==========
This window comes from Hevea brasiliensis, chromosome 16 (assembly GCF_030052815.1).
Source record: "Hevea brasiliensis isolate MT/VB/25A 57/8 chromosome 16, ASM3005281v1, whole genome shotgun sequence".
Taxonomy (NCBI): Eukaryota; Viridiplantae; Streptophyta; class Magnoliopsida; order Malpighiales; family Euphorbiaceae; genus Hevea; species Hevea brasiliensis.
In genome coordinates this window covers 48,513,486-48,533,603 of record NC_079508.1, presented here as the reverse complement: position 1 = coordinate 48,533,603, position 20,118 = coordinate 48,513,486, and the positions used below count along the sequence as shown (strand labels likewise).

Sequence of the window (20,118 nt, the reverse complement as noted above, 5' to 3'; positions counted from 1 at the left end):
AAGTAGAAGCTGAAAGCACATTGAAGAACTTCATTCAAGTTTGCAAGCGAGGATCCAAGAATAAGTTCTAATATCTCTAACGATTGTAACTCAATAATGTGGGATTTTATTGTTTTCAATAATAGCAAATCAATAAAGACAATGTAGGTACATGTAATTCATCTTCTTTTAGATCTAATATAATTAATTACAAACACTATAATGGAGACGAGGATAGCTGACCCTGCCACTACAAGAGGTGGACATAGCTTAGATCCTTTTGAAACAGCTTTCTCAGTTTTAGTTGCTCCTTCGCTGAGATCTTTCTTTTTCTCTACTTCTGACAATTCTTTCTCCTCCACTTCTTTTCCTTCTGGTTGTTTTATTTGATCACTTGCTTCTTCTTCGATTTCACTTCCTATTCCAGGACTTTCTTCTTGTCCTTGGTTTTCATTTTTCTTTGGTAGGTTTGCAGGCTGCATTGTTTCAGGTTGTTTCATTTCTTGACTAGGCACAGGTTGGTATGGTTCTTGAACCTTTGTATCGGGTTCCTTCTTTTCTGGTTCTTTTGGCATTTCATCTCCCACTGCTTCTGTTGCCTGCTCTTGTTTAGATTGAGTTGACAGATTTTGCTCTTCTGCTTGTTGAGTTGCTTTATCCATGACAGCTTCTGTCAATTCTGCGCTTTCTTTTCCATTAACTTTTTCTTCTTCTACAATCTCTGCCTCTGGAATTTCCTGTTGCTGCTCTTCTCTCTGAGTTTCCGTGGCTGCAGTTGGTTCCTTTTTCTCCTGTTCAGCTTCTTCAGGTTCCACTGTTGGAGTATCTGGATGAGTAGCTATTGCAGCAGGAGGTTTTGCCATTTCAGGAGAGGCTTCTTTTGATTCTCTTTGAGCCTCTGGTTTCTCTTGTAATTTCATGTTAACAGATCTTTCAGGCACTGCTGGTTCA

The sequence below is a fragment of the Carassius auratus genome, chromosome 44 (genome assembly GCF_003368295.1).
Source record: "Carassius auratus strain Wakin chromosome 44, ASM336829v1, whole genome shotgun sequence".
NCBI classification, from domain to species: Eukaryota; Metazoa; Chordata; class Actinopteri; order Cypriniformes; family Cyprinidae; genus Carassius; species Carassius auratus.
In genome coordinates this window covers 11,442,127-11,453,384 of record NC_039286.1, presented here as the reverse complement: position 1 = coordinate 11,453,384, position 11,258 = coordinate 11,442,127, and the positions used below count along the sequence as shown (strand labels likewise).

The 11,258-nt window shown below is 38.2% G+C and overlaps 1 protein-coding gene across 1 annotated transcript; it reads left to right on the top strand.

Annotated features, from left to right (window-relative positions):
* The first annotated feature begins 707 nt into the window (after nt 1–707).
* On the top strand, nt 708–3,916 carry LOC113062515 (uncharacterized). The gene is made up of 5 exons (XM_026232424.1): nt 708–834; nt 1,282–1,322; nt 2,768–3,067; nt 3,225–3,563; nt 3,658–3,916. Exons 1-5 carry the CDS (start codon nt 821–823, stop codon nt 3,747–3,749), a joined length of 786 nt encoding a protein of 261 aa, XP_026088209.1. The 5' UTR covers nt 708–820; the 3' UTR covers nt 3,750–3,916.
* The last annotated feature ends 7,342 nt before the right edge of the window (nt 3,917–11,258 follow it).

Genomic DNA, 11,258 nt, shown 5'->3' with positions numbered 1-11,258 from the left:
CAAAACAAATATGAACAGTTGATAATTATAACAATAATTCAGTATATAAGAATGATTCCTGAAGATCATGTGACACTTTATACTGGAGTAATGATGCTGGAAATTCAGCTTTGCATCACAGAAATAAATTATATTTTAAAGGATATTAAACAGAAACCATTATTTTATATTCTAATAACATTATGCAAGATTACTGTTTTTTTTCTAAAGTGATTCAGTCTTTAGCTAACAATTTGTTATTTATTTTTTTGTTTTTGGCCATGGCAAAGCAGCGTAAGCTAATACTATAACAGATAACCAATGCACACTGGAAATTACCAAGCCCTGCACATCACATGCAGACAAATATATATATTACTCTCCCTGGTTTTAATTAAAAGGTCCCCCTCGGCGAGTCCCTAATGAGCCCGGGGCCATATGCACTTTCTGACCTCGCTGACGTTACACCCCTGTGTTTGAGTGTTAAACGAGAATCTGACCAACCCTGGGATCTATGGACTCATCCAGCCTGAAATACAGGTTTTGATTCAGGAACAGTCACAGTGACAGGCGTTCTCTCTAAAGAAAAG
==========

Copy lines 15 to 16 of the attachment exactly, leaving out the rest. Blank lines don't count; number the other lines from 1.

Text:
* The last annotated feature ends 7,342 nt before the right edge of the window (nt 3,917–11,258 follow it).

Genomic DNA, 11,258 nt, shown 5'->3' with positions numbered 1-11,258 from the left: